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Dermatological skin examination

Introduction

  • Wash hands; Introduce self; ask Patient’s name, DOB and what they like to be called; Explain examination and obtain consent
  • Get a chaperone
  • Expose patient to underwear

General inspection

  • Patient: well/unwell, pain/discomfort
  • Describe the pattern of any rash: site, number of lesions, distribution pattern

Inspect lesions

  • Distribution and size
    • e.g. acral (distal), central, flexor/extensor, localised/generalised, dermatomal, follicular, seborrhoeic 
  • Characteristics (SEC)
    • Shape, e.g. circular, linear, annular, irregular
    • Edge and elevation, e.g. well-demarcated, ill-defined, raised/flat
    • Colour, e.g. erythematous, depigmented/pigmented, purpuric
  • Secondary features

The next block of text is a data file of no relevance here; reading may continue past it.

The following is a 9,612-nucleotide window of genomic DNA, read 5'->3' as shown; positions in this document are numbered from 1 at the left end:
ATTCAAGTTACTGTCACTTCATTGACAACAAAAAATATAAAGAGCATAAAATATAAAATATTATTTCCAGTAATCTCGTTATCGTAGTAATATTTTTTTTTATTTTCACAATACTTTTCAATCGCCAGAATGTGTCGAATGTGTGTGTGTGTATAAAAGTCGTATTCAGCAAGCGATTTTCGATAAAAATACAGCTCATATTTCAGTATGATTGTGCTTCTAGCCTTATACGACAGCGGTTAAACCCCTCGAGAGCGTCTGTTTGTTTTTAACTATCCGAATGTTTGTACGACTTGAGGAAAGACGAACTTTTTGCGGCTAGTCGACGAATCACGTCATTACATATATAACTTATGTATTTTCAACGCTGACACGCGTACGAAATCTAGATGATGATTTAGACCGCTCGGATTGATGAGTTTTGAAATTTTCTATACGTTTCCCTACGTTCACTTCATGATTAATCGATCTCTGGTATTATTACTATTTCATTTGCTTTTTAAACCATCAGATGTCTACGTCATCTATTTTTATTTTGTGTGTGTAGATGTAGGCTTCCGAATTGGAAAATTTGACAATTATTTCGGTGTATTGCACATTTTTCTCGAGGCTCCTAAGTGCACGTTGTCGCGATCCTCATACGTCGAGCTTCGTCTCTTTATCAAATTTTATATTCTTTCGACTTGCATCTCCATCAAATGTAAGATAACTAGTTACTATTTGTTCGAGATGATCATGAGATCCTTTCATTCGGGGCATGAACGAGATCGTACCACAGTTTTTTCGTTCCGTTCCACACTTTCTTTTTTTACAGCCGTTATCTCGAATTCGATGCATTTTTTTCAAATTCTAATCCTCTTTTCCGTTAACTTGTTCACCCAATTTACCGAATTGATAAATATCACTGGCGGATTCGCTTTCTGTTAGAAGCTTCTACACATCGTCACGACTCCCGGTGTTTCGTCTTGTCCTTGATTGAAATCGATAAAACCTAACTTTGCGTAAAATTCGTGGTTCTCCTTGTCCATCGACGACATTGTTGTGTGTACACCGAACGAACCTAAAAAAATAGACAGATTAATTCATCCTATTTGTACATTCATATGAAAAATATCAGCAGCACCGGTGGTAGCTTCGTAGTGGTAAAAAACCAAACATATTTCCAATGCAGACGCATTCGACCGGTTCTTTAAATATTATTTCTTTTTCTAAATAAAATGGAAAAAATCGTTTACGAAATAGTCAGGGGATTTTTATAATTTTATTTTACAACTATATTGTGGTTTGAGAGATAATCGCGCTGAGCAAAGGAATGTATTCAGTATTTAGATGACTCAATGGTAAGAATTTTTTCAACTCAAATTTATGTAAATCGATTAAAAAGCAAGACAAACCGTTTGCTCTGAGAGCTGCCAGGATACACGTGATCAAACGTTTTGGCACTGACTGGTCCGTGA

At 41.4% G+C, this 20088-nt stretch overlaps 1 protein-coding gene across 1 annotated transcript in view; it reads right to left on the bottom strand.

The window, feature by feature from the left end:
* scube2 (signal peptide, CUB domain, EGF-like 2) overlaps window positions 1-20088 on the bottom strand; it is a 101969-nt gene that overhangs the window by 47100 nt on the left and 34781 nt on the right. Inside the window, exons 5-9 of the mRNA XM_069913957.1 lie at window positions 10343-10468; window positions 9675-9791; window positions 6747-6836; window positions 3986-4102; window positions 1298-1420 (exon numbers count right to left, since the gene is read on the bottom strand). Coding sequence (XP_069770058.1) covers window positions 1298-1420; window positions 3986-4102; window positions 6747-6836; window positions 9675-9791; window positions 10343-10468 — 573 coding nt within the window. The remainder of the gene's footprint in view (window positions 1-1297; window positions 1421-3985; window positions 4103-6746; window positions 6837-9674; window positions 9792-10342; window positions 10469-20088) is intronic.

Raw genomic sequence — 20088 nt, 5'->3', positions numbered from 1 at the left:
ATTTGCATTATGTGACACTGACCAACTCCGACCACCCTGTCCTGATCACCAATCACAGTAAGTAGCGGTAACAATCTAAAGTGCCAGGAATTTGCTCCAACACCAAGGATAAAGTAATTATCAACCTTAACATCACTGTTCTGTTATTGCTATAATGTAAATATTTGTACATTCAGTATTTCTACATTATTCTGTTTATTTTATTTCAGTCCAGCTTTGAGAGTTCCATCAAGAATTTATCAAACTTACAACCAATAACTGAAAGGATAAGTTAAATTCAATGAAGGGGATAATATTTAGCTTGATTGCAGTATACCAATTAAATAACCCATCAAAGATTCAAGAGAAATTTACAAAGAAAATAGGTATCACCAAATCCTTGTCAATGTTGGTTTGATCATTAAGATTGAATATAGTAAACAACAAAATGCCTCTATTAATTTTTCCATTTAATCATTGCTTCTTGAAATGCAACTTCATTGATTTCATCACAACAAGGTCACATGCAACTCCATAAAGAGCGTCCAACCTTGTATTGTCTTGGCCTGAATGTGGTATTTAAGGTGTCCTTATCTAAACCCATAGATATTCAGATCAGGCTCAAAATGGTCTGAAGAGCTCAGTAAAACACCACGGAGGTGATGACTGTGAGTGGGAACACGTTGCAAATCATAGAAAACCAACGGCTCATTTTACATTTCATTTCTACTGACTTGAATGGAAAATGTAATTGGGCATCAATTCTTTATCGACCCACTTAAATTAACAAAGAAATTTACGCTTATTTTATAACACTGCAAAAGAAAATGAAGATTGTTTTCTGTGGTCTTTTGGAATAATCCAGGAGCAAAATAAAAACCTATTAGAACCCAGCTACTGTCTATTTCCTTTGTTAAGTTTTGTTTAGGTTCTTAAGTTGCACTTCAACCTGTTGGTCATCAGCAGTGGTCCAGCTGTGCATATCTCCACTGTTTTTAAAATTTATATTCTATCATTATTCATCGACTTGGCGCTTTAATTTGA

• e.g. crust, scale, pigmentation, keratosis, lichenification, erosion, excoriation, fissure, ulceration

Definitions in dermatology

 <1 cm>1 cm
FlatMacule Patch Plaque (palpable)
 <0.5 cm>0.5 cm
RaisedPapule Vesicle (fluid-filled)Pustule (pus-filled)NoduleBulla (fluid-filled)

Palpate lesions

  • Temperature
  • Texture

Close inspection

  • Nails: psoriatic nail changes (pitting, onycholysis, subungual hyperkeratosis)
  • Hands
  • Anterior arms
  • Ask patient to put hands behind head
    • Posterior arms
    • Axilla
  • Scalp: look through hair and behind ears
  • Face
  • Inside mouth
  • Chest and abdomen
  • Back
  • ‘At this point, I would also like to look at the genital region.’
  • Legs
  • Feet and toe nails

To complete

  • Thank patient and restore clothing
  • ‘To complete my examination, I would examine any suspicious moles with a dermatoscope and perform other relevant system examinations (e.g. vascular for an arterial ulcer).’ 
  • Summarise and suggest further investigations you would consider after a full history
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